“Sharkman,” a no-budget shot-on-video feature from Florida, is so horrendously awful that there is almost no fun in piling abuse on its ineptitude. While no one would honestly expect a B-Movie superhero spoof to be “Hiroshima, Mon Amour,” at the same time it is astonishing to witness a film fail at every level so acutely almost immediately after the credits finish.
Briefly (since it really isn’t worth dwelling upon), “Sharkman” focuses on a nerdy comic strip artist whose claim to fame is the title character — a superhero who runs around in a shark costume and drops bad one-liners and villains. Through the infernal magic of the movies, the artist absent mindedly wishes that Sharkman could come to life and, lo and behold, he does. Except the flesh-and-blood Sharkman is an obnoxious, road show version of Jim Carrey who goes to endless lengths to gain a laugh and fails dismally with each pratfall, raised eyebrow and smug gesture. Don’t ask where this is going, because the trip is less than bountiful.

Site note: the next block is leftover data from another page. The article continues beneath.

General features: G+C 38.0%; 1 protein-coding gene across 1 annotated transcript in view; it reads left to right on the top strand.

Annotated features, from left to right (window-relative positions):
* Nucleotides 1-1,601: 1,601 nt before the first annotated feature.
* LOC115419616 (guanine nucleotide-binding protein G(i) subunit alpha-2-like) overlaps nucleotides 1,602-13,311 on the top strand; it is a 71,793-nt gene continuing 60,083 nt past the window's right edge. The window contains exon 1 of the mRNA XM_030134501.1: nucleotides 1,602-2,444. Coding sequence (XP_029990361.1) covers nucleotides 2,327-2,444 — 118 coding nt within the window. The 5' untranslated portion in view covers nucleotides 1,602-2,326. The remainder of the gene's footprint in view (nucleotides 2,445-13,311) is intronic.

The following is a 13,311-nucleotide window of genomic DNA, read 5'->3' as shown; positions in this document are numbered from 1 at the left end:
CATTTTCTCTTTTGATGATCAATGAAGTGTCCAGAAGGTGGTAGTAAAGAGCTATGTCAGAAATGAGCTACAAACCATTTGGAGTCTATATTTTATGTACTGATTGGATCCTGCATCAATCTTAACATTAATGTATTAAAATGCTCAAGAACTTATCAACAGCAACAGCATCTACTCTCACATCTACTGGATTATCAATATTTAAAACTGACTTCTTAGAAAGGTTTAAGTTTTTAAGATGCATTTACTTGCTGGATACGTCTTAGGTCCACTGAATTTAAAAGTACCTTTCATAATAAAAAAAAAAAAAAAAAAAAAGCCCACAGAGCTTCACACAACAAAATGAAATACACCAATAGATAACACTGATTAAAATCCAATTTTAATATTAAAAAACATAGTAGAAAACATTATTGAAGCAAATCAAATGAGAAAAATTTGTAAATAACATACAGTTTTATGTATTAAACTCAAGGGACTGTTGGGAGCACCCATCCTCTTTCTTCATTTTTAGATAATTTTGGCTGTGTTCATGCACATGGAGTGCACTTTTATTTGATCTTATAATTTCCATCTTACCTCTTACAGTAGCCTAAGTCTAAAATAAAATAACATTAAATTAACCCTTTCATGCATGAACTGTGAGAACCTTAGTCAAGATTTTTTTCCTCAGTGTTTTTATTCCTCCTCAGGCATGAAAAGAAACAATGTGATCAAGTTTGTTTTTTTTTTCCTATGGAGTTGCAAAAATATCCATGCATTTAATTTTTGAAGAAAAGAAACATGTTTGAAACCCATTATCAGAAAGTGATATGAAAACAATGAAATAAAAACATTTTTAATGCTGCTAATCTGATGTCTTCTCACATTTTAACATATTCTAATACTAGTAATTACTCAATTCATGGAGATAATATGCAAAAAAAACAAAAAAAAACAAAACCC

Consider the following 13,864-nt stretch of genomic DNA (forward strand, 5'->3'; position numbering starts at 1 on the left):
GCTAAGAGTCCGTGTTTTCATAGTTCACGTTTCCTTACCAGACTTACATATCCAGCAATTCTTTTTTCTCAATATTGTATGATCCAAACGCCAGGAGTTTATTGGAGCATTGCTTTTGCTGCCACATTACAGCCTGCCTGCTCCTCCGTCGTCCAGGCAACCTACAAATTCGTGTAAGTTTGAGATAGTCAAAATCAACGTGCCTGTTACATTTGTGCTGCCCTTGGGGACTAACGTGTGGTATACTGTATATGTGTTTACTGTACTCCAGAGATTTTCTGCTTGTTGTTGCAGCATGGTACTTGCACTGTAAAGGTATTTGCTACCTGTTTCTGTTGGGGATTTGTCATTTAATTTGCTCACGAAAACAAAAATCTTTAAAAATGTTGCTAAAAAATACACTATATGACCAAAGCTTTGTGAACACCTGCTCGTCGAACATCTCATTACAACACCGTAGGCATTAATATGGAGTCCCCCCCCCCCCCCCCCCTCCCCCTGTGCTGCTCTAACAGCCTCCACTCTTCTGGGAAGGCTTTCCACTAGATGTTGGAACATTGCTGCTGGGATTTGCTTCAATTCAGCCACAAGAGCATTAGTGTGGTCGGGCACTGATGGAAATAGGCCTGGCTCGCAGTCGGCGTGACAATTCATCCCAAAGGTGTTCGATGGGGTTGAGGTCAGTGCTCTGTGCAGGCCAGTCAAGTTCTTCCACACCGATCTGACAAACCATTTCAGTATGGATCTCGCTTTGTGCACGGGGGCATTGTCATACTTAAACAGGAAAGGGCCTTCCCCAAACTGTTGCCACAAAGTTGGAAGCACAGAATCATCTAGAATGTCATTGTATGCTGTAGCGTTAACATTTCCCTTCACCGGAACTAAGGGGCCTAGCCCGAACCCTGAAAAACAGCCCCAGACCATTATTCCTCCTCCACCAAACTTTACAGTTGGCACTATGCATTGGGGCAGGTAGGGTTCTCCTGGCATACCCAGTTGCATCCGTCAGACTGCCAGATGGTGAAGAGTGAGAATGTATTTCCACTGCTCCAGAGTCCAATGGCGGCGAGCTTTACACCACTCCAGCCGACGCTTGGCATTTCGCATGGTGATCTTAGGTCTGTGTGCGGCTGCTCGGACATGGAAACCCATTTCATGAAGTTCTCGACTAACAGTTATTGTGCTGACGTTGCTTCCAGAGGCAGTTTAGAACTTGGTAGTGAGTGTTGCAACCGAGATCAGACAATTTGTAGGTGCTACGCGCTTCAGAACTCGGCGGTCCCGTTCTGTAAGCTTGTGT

“Sharkman” is crammed with some of the very worst comedy imaginable: included here are a crummy agent who scares up product endorsement deals for adult diapers and hemorrhoid pillows, a policeman who is really a male stripper for the “Police 2 Please” agency, and a nagging mother who comes through the telephone with a voice that sounds like a middle-aged woman doing Tweety Bird imitations. No one in the unattractive cast or behind the camera shows signs of talent and the film is drowned in a miserable electronic score which makes elevator music sound like Sun Ra. Even the comic strips that are supposedly the genesis of the Sharkman character are amateurish.
The only reasonable use for this film is to inspire do-it-yourself types to install a woodburning stove, fill it with logs, light a match, and throw videos of “Sharkman” into the flames. The year has barely begun and “Sharkman” has already earned a berth among the worst of 2001.